FAMED TUCKER CARS RETURN TO TUCKER'S HOMESTATE
On June 19, 1947, a revolutionary new "car of the future" the "Tucker '48" was dramatically unveiled in Chicago, IL to an enthusiastic crowd of over 5,000 by entrepreneur Preston Tucker. The auto-buying public of west Michigan, Tucker's home state, would have to wait a full year after the unveiling to get its first glimpse of the sleek, rear-engined car.
Nearly to the day fifty-five years later, the famed Tucker '48 is returning to west Michigan amongst great fanfare. The Tucker Automobile Club of America has selected Grand Rapids, MI for its national convention June 19 - 22, 2003.
The radically designed Tucker sedan, of which only 51 prototype cars were built, still draws attention today. Features such as the use of a rear-mounted helicopter engine, its pop-out safety windshield, padded dash and center headlight, which turned with the steering wheel, put the car years ahead of the competition.
For the nearly 600 Tucker Club members, made up of enthusiasts, collectors, historians and Tucker owners, visiting Michigan in 2003 holds great significance. Michigan is the home of the club's Historical Collection and Library, the archives of the Tucker, and the place were the legacy began. Michigan and the Midwest were important to Preston Tucker as well. Born in the small town of Capac, MI near Flint, Tucker eventually made Ypsilanti, MI his hometown, and it was there that his vision for building "the first completely new car in fifty years" developed.
"We felt it was fitting to hold our Grand Celebration in Michigan for 2003", said Bill Pommering, President of the Tucker Automobile Club of America. "With it being the home of Preston Tucker, the Tucker Historical Collection and Library" he continued, "and holding our main festivities on the ground of the Gilmore Car Museum adds to the historical significance of what we are trying to accomplish."
Preston Tucker got his start in the automobile industry as an office boy for Cadillac, and years later, hired his old boss, D. McCall White, to work for Tucker Corporation. Tucker had worked on the assembly lines at Ford, was a salesman at different times for Chrysler, Studebaker, Stutz, Packard and Dodge, and eventually worked his way up to regional sales manager for Pierce-Arrow.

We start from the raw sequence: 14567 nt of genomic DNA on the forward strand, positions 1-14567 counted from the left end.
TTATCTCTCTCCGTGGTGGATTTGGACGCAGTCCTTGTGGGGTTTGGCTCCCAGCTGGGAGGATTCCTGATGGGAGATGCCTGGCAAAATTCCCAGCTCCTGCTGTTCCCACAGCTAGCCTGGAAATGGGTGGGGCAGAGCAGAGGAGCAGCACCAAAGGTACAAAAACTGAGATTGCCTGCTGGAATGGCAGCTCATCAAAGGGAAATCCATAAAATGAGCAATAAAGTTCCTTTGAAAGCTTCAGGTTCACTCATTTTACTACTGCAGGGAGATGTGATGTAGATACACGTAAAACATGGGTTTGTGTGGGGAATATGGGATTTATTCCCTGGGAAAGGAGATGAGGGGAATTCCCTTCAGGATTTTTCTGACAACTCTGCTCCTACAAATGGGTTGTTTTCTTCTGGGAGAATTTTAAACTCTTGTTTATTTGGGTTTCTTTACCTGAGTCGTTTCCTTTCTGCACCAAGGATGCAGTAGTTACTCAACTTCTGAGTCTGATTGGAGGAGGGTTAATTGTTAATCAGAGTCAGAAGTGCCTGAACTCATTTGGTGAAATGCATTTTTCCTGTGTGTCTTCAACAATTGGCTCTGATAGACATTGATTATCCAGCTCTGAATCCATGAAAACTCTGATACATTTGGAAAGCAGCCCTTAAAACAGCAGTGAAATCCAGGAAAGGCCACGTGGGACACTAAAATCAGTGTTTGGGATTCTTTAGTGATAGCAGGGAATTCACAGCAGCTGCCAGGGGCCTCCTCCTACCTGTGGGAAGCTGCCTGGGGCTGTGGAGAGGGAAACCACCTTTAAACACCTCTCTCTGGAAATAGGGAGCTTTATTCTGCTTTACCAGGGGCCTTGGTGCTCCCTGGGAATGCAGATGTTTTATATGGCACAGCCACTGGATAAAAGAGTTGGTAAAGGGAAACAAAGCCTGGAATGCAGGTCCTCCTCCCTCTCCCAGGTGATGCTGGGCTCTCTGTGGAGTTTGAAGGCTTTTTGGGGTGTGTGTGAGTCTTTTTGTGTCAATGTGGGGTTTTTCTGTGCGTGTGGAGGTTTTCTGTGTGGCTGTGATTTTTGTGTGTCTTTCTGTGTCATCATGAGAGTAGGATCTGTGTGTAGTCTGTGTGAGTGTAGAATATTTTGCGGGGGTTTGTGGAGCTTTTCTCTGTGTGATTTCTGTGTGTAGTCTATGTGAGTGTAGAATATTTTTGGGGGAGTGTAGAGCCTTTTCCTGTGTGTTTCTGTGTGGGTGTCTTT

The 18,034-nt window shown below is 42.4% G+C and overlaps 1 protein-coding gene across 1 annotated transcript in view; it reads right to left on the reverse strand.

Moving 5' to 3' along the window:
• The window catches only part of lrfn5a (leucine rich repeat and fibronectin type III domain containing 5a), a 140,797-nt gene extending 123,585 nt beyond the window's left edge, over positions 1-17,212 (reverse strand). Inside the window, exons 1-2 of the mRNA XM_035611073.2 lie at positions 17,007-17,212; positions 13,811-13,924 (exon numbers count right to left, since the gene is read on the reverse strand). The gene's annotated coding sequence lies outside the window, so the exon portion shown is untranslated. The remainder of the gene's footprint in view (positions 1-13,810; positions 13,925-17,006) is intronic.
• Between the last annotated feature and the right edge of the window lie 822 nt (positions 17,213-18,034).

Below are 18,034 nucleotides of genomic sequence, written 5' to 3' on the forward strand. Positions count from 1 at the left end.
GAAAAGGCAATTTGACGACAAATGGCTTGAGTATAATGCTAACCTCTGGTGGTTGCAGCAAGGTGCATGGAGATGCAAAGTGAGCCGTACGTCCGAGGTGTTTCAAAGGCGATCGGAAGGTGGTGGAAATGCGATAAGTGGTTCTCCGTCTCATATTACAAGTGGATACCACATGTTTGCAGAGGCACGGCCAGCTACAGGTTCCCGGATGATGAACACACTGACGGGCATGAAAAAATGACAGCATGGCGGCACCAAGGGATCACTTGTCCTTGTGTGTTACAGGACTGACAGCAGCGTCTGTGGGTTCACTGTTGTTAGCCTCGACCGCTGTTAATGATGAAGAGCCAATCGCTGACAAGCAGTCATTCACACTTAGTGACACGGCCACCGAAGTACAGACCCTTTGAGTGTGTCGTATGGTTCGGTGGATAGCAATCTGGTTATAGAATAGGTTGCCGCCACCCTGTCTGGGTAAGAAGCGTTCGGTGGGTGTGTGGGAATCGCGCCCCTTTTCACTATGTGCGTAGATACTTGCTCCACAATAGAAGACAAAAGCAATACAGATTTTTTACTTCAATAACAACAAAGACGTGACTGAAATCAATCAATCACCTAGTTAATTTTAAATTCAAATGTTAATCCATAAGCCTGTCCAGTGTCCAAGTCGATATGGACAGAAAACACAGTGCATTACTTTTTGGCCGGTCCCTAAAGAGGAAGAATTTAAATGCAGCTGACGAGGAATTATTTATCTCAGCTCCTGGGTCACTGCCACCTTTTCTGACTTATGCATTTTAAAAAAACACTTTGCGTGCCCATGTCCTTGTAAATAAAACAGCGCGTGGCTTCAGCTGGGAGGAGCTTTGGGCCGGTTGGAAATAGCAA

He was a regular at the Indianapolis Motor Speedway, and in 1935, formed Miller-Tucker, Inc., with the legendary race car builder Harry Miller. Tucker then began building front-drive, streamlined Indy racers for Edsel Ford.
During World War II, automobile assembly lines ceased and factories began producing badly needed war supplies. From his shop in Ypsilanti, Tucker built the Tucker electric gun turret that would see wide use during World War II. Forming a partnership with Andrew Higgins of the famed Higgins Boat Works, Tucker Turrets were mounted on thousands of PT boats and landing crafts, such as those used during the landing on the beaches of Normandy.
No new automobiles were being built during this period, which meant most people were still driving cars nearly ten years old at the end of hostilities, and found "newer used cars" selling at a premium. Preston Tucker was an entrepreneur and innovator with a clear understanding of what the American public really wanted in a car, if only someone would build it.
The public was "car-hungry", and found that most new models were nothing more than dressed up versions of 1942 automobiles. The Tucker '48 combined styling, performance, handling, safety and comfort unlike any American car of that day and the public swarmed to get glimpse of it.